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Practice Makes Perfect: A List of Elements to Test on Your Website

March 20th, 2009 | | Conversion Optimization

Lately, we’ve been writing on conversion optimization. As I’ve said before, you can expertly implement all of the advanced SEO strategies you can think of, but if your site isn’t providing a great user experience and grabbing your audience’s attention, you are doing yourself a disservice. How do you know if you are providing a good user experience? Start testing each element of your landing page and/or website!

Every aspect of your website/landing page has the potential to help or hinder your performance. There is only one way to find out how each element of your site effects your overall results, and that is through testing. Need some ideas on what to test? Here is a list of items to test that can enhance the user experience and deepen their engagement, while increasing your conversion rate.


One of the first things someone sees  is the headline on your landing page/website. From the first second someone is on your site, you need to convince them that they are in the right place. Your headline is a great way to speak to this new user quickly and directly. Ask yourself, what is the core concern or solution that someone may be seeking when they arrive at my site? Use your headline needs to provide a solution right away!

But don’t write just one headline. Try out a series of headlines to see which version grabs user’s attention and enhances your overall performance.


Let’s face it: most people scan a website before they actually stop to read the majority of the message. This means that users first get an impression of the site, and if they like the first impression, then they’ll stick around to explore and deepen their comprehension of what you have to offer.

To boost your website’s appeal during this “impression stage” you should test different images on your site. Images are a quick way to communicate with users about the identity of your company and products, without using any words. Some users appeal best to images of other people, some users prefer pictures of products. This will be different for every site but it’s worth testing!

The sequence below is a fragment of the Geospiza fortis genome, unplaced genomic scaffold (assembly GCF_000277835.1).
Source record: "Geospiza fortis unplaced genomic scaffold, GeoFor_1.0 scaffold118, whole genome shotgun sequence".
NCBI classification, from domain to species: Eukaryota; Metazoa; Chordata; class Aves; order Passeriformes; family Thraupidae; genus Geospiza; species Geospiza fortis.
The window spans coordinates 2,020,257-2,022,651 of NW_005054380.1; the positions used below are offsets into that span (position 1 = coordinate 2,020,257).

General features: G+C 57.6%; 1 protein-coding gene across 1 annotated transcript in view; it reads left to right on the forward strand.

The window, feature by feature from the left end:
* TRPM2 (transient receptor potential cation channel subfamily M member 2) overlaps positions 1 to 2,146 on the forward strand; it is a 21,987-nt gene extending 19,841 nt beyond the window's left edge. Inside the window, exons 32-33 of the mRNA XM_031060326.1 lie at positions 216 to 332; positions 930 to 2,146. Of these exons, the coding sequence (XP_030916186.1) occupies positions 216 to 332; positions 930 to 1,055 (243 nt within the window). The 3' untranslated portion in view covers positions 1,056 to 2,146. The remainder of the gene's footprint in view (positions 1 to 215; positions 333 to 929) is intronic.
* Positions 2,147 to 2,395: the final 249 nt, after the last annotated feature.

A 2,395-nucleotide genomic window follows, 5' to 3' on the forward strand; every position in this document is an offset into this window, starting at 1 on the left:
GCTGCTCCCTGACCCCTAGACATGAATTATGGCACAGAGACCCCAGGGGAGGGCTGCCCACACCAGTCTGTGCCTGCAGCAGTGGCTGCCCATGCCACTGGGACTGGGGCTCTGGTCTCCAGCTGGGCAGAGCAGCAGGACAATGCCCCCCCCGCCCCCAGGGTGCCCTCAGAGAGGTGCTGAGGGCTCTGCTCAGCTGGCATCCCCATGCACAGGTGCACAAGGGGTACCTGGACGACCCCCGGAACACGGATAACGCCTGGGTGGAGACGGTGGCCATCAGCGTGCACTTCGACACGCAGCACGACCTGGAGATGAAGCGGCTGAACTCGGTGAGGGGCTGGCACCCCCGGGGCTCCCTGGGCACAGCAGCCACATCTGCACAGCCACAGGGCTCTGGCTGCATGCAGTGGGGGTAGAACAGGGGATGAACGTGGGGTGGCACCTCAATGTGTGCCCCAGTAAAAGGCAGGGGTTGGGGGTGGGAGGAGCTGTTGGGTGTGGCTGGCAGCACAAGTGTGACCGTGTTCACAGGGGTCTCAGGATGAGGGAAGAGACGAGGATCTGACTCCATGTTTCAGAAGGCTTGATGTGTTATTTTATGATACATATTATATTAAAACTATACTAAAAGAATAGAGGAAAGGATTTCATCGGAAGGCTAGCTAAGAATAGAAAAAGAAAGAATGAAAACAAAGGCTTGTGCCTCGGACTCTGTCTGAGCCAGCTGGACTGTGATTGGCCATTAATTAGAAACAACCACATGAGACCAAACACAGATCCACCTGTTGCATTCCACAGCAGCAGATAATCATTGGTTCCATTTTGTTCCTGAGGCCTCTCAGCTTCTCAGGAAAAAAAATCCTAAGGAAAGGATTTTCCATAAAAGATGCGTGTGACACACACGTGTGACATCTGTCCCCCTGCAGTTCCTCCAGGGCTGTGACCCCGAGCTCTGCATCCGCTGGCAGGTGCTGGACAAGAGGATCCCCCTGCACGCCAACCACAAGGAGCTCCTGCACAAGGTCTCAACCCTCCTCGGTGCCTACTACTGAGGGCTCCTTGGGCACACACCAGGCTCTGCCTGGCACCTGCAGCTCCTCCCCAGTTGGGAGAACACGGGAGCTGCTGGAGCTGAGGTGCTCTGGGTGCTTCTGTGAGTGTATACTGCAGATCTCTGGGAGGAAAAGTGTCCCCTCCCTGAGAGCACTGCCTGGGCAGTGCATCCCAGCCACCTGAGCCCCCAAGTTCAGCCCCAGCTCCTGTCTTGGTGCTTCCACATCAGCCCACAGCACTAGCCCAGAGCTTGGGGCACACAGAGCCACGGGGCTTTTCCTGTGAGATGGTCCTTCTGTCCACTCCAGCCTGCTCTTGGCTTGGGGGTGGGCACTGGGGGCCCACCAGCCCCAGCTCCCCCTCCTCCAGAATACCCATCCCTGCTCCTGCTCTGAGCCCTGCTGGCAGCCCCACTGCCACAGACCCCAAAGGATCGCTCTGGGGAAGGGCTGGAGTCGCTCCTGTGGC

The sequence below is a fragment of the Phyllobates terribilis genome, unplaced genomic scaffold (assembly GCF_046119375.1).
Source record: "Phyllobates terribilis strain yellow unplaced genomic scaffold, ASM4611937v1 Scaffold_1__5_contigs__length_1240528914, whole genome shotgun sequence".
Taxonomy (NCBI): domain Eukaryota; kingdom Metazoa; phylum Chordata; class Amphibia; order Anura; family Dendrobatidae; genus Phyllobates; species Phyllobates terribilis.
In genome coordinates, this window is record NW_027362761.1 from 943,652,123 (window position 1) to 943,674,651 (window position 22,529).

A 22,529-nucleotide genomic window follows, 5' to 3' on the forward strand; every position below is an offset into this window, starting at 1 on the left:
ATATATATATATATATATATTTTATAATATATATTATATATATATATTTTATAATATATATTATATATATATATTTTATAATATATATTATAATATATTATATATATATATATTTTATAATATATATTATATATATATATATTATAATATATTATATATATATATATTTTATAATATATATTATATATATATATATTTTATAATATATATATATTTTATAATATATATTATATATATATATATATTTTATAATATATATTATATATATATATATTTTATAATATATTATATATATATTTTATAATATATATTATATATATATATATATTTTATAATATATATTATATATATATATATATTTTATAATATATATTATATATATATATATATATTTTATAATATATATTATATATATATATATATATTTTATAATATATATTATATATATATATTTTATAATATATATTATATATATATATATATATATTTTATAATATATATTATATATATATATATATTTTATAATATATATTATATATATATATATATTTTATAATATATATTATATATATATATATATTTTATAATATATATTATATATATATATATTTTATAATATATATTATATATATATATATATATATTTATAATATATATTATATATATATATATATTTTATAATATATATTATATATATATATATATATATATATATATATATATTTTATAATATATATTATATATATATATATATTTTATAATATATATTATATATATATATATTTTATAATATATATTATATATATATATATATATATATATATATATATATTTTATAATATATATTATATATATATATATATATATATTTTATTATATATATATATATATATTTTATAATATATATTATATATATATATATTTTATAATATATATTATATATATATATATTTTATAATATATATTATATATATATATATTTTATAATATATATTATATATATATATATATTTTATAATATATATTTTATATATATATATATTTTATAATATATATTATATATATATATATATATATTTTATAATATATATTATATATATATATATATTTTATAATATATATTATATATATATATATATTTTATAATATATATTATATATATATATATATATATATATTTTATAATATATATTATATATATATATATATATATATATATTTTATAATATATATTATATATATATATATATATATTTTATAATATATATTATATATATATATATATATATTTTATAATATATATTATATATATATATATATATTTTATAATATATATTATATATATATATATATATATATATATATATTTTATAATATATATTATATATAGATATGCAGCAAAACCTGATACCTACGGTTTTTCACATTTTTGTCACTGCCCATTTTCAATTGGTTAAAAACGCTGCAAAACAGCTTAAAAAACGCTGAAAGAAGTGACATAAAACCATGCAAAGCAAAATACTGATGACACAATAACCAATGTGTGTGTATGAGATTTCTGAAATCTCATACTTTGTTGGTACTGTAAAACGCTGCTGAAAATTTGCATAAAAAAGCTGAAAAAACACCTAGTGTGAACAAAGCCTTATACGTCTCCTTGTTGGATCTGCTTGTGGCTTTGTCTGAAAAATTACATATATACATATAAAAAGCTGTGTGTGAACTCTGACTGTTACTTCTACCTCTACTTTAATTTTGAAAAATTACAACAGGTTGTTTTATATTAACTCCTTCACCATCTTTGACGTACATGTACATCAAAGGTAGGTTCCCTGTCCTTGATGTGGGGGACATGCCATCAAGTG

Page copy

Once you have engaged the user past the “impression stage” then you really need to bring it home with your copy. Test out multi-variant messages that highlight different texts. Here is a quick list of copy elements you can test:

  • Try using a list of benefits
  • Try using testimonials
  • Try using longer copy
  • Try using shorter copy
  • Try using copy that is “emotionally” based
  • Try using copy that speaks to price competitiveness
  • Try using copy that highlights product benefits

…and the list goes on and on!

Call-to-action buttons

The variations you can test for your call-to-action button (the actual “submit” button for your contact /purchase form) are endless. You can test different variations of texts, shapes, sizes, colors. Different buttons will appeal to different audiences so you need to test which one works best for you.

Contact forms

Is your contact form too short? Too long? Are you asking for extraneous information that is not critical to the sales process? There are some industries that require a long, thorough contact form, and some industries need the form to be as short as possible. If your contact form *could* be shortened without effecting your lead quality or lead flow, you should test this element of  your site.

Unfortunately, I don’t know which of these will work for  your site because I don’t know your site or audience (sorry). And you may think you know what’s working best but how do you really know until you test?

What’s the best way to conduct this kind of testing? Good question! But (gasp!) you’ll have to wait until next time when I’ll give you some details on how to launch multi-varient testing on your site! What do you now? Think about what elements of your site you want to test (all of them!) and then we’ll discuss how to get the testing ball rolling!

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